Notes from Catherine Rowett, former Green Party MEP for East of England and deputy coordinator of the Eastern Region Green Party*(UK). Biographical reflections on life as an MEP. Longer reflections and discussions on issues relating to policy, the good life, justice, equality, anti-austerity economics and the future of the planet. This is also a forum for exchanging ideas on how to tread lightly on the planet and avoid supporting exploitation and corrupt practices. Here we go...

Saturday, 5 May 2007


This is what our doorstep looks like in the morning.

In Norwich one day a week my doorstep looks like this.

Five minutes after fetching the milk in from the doorstep this is what my glass of milk on the breakfast table looks like.

From the cow to my breakfast, maybe 24 hours? Now that's what I call cold fresh milk. (I suppose it would be even better if I could go and fetch it warm from the cow).

I was thinking of taking a photo of one of my neighbour's doorsteps, with the blue recycling box piled high with plastic milk bottles: bottles which have doubtless been fetched from the supermarket by car, and will now be carried empty to some distribution place and sent back to China or somewhere for turning into more plastic things we don't want, before being shipped back here again.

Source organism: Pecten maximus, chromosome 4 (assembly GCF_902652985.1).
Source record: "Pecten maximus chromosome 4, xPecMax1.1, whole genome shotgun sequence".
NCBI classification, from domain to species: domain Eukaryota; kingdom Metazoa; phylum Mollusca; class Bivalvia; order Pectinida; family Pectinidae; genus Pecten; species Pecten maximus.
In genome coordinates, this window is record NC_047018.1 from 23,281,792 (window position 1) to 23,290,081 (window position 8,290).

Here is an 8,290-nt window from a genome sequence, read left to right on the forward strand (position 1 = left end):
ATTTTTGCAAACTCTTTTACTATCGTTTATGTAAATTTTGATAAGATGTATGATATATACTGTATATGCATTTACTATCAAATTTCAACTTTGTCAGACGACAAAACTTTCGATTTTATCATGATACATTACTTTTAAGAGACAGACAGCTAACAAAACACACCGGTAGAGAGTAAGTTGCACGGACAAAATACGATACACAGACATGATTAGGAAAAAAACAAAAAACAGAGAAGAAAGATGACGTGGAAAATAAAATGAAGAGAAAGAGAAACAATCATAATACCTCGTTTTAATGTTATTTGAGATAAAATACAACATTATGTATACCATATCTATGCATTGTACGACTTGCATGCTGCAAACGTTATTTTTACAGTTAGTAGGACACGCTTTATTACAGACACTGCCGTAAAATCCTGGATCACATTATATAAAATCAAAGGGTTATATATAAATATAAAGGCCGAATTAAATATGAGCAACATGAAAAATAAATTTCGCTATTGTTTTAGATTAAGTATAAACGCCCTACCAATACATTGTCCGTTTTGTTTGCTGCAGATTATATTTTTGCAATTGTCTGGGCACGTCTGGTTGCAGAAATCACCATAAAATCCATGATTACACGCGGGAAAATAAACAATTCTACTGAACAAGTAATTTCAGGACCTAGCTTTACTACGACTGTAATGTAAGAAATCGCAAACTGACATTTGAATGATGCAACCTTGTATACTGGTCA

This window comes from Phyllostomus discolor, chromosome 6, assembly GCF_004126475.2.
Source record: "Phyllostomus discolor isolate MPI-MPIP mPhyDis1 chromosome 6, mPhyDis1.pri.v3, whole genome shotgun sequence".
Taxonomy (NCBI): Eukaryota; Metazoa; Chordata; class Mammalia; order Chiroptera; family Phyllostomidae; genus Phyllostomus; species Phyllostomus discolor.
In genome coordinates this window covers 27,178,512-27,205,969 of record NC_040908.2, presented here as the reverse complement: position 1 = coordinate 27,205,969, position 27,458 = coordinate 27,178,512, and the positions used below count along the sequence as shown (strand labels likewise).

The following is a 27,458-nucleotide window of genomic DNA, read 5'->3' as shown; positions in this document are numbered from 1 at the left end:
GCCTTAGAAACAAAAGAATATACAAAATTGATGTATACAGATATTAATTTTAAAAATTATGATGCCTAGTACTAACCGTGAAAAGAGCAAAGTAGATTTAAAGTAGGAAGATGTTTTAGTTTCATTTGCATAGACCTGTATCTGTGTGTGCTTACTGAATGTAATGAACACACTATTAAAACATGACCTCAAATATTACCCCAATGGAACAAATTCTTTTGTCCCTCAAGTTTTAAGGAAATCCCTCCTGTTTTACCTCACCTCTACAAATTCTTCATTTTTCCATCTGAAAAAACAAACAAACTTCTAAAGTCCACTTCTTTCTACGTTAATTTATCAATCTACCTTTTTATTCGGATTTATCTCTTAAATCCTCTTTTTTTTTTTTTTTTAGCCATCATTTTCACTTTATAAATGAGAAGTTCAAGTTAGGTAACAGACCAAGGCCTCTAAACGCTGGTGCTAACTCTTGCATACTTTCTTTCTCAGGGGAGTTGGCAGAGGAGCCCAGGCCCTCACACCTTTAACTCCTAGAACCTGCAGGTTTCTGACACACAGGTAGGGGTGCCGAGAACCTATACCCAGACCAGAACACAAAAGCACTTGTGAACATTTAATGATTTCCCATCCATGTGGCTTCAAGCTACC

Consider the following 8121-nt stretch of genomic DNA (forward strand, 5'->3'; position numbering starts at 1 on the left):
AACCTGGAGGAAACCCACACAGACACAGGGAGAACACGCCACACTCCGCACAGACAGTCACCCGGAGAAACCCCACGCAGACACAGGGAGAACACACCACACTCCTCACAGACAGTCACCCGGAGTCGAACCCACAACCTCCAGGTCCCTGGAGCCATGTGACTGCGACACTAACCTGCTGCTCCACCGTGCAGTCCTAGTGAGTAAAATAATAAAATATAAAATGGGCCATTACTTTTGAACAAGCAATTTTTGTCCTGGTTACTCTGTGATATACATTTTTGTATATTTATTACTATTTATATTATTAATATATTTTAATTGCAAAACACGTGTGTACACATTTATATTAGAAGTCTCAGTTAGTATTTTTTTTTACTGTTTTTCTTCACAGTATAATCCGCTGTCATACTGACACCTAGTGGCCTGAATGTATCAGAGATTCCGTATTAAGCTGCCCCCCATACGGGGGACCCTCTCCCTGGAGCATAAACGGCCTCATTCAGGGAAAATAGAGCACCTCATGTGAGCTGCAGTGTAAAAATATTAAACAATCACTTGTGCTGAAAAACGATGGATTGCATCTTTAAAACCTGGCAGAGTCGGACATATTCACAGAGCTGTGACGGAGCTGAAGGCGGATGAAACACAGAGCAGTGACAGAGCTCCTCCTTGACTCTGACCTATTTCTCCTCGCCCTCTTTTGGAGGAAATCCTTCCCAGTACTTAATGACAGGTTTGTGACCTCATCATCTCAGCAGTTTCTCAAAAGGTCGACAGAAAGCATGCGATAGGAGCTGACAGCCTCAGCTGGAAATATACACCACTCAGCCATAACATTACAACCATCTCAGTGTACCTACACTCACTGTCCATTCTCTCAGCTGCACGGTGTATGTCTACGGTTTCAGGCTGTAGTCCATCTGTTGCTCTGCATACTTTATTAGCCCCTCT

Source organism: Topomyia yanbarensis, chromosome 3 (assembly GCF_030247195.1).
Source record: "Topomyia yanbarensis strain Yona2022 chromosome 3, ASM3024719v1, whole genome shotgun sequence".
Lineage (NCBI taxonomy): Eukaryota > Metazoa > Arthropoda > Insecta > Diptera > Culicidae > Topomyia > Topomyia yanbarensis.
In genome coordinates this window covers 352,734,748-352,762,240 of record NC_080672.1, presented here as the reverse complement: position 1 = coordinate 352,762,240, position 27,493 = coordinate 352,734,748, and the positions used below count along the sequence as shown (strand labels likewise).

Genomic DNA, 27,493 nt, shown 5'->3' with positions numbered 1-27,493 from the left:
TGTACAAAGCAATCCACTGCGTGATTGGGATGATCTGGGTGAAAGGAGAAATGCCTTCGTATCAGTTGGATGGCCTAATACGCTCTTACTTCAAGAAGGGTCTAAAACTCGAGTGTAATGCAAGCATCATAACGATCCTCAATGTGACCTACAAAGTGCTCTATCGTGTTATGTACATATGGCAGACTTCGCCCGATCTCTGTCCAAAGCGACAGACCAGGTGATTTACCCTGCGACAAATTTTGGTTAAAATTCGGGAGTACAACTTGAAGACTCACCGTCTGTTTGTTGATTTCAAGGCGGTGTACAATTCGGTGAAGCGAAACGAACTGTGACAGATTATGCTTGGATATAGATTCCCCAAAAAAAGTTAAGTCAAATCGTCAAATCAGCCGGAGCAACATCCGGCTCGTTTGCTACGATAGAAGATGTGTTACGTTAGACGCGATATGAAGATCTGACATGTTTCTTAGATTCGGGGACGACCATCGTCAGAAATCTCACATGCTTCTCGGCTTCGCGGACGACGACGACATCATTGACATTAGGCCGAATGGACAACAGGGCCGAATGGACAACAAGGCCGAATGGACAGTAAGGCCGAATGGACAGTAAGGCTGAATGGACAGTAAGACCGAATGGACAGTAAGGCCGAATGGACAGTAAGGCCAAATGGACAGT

Now this seems to me to be just mad. We could all have our milk delivered daily in clean glass bottles, clean milk with no contamination from the chemicals they use in plastics which leech into the contents of the containers. Of course the known ones of these (phthalates, which have been shown to cause hormone disruption, and are implicated in breast cancer etc) are now controlled and not permitted in most food packaging, but do you know what else they're putting in the plastic? When did you last think about how milk from plastic bottles always tastes of plastic? I guess people get used to it, and cease to find it disgusting.

But it seems to me highly likely that these kinds of pollution may have quite a lot to do with the increasing incidence of intolerance to milk. And asthma, and eczema. Why is it that so many children today can't drink milk? When I was young every child drank a third of a pint of milk every day at break time, from a glass bottle with a paper straw (no phthalates, no plastic chemicals) and they were healthy and happy.

No one had a milk intolerance. Is that a co-incidence?

1 comment:

Annie said...

Well quite. The same can probably be said of chemicals in bread and gluten intolerances…